today’s children storybook summary is
Diary of a Wombat
By Jackie French
Illustration by Bruce Whatley
Storyline: What does a day in the life of wombat looks like? Well, let’s read the diary of Mothball, the wombat. It looks like on Monday all it did was sleep, eat grass, scratch itchy spots and sleep some more.
Even though Tuesday and Wednesday it did the same things, with an occasional dust bath, the wombat from our story actually had some fun. Wondering around, he stumbled across some humans that were cooking hotdogs on a grill. He wasn’t impressed by either the hotdogs or the humans, but he found a dust rug that he fought with, mistaking it for a flat hairy creature. Humans gave him a carrot and he liked it very much.
By evening, he was waiting at the front door, demanding more carrots. But since no one answered him, he chewed a hole in the door. That got people attention and they came out with the demanded carrots very fast.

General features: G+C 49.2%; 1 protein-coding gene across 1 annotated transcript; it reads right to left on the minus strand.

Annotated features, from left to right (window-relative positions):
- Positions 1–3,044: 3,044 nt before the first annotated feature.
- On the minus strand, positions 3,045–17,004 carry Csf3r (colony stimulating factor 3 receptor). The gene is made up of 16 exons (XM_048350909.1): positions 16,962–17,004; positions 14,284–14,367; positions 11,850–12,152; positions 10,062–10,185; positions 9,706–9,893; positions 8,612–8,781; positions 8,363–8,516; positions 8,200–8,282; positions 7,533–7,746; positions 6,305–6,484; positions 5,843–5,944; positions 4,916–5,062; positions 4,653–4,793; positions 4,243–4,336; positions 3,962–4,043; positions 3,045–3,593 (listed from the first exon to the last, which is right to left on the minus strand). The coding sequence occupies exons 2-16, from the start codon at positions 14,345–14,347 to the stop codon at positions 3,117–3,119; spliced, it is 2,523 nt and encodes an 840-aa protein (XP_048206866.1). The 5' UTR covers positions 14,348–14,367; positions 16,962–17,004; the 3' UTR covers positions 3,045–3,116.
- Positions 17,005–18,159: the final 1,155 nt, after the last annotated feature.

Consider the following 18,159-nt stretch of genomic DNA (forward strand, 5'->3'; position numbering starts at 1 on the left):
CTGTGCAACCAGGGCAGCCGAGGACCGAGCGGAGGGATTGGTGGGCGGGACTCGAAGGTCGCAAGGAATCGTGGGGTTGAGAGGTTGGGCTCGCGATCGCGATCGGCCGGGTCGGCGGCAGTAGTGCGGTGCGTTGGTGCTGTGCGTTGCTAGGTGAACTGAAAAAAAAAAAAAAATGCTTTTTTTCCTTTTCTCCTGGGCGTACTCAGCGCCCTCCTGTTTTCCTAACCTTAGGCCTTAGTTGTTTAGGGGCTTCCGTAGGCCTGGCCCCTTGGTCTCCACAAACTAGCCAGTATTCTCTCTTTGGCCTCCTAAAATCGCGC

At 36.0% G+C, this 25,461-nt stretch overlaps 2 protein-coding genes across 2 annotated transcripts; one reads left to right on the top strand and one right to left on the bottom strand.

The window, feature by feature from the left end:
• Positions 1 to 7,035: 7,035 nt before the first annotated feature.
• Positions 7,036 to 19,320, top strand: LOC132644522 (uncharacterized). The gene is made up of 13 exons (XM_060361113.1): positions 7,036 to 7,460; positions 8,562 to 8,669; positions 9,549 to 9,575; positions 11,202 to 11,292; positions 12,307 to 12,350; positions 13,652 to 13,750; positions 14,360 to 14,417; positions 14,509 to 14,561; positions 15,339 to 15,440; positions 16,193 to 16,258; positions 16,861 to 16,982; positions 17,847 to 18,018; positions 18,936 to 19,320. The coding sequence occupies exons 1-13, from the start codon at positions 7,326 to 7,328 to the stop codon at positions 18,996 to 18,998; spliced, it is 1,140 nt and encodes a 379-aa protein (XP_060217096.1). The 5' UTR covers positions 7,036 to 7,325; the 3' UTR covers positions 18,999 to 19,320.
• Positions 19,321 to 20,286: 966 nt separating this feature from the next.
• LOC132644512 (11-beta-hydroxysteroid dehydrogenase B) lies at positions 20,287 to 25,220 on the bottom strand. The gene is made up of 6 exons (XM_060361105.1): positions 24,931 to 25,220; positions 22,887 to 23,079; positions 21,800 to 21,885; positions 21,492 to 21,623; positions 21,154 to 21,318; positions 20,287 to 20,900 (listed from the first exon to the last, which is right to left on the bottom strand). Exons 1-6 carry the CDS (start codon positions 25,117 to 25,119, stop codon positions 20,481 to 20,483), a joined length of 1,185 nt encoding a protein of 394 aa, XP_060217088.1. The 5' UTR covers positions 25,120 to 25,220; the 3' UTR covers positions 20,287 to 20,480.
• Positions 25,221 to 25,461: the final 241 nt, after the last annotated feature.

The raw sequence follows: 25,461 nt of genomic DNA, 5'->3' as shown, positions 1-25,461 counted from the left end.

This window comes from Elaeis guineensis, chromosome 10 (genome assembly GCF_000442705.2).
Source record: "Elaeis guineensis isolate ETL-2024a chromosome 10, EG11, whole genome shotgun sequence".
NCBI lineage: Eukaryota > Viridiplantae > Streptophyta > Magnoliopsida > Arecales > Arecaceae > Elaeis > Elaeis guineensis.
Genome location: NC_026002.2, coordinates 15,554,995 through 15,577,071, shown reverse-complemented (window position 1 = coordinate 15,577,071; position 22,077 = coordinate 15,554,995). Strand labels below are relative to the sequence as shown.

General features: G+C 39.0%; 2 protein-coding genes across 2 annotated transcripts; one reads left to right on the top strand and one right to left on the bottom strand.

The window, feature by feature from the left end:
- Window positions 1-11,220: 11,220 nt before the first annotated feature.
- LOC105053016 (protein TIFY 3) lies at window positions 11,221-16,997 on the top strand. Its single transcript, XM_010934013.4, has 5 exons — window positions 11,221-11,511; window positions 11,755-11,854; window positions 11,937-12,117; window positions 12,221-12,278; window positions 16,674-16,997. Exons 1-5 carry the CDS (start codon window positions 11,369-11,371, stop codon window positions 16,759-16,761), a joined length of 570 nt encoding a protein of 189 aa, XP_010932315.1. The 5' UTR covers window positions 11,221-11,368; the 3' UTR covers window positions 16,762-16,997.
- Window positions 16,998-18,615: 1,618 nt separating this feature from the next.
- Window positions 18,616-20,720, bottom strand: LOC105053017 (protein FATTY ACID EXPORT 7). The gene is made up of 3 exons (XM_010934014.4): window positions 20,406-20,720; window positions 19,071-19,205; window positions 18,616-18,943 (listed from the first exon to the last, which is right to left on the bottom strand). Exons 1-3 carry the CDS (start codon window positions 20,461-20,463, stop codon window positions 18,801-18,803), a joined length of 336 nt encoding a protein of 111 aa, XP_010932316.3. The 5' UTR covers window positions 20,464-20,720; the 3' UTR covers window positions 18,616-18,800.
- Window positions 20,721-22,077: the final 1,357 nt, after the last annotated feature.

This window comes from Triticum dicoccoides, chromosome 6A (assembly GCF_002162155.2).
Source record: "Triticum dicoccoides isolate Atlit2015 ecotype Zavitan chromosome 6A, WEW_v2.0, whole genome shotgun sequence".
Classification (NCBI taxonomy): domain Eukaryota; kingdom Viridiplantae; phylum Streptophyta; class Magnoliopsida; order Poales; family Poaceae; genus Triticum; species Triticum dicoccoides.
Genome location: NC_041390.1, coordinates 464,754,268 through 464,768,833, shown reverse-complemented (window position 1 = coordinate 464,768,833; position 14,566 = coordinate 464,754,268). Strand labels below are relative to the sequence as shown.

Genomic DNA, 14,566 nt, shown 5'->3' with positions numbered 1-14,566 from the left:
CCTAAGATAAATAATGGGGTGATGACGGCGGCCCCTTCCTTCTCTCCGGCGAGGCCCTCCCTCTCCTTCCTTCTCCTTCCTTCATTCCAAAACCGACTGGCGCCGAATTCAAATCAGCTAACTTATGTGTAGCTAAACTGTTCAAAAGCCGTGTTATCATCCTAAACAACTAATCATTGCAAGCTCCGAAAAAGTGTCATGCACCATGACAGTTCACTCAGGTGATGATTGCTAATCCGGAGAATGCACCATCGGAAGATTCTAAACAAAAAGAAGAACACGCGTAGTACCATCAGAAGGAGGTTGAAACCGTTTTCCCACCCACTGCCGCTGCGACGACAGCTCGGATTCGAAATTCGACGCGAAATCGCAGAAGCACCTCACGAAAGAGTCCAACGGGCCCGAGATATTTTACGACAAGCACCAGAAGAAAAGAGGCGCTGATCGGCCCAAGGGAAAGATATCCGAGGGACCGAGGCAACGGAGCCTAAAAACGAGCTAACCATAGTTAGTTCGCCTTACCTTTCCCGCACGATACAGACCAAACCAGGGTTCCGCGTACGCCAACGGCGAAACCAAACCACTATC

The next day, he decides to stick around this new place discovering that he can scratch his back better against the garden furniture. At dinner, when there were no carrots for him and the hole in the door was patched, he banged the garbage bin until the humans got the message and came out with the carrots.
Though it looked like a nuisance, digging holes all over, eating the groceries from the back seat of the car and knocking down the laundry in the back yard, the family seemed to tolerate the intruder.
But the wombat wasn’t so nice. He thought that humans are dumb when the carrots don’t come right when he demands them and, as a punishment (or just to make himself clear), he damaged people’s stuff and made a mess everywhere. When, after a few days, he got rolled oats instead of carrots (probably depleted by now) he liked it so much that he decided to permanently move in and dug a hole under the house. The end.
He is quite a nuisance but people don’t seem to mind. The wombat, on the other side, has a bad opinion about humans.
Characters: Mothball the wombat
Illustration: Bruce Whatley has a clear brush on this book. The illustration is big, bold, doubtless, with the wombat getting the prominent position on the page. There are very few details, just enough to give every page its special meaning and enhance the writing. As the story goes further, so the illustration, showing us what the author has omitted. And the main character, the wombat, is rather cute.
Recommended Age: 5-8
Reading Time: 4 minutes
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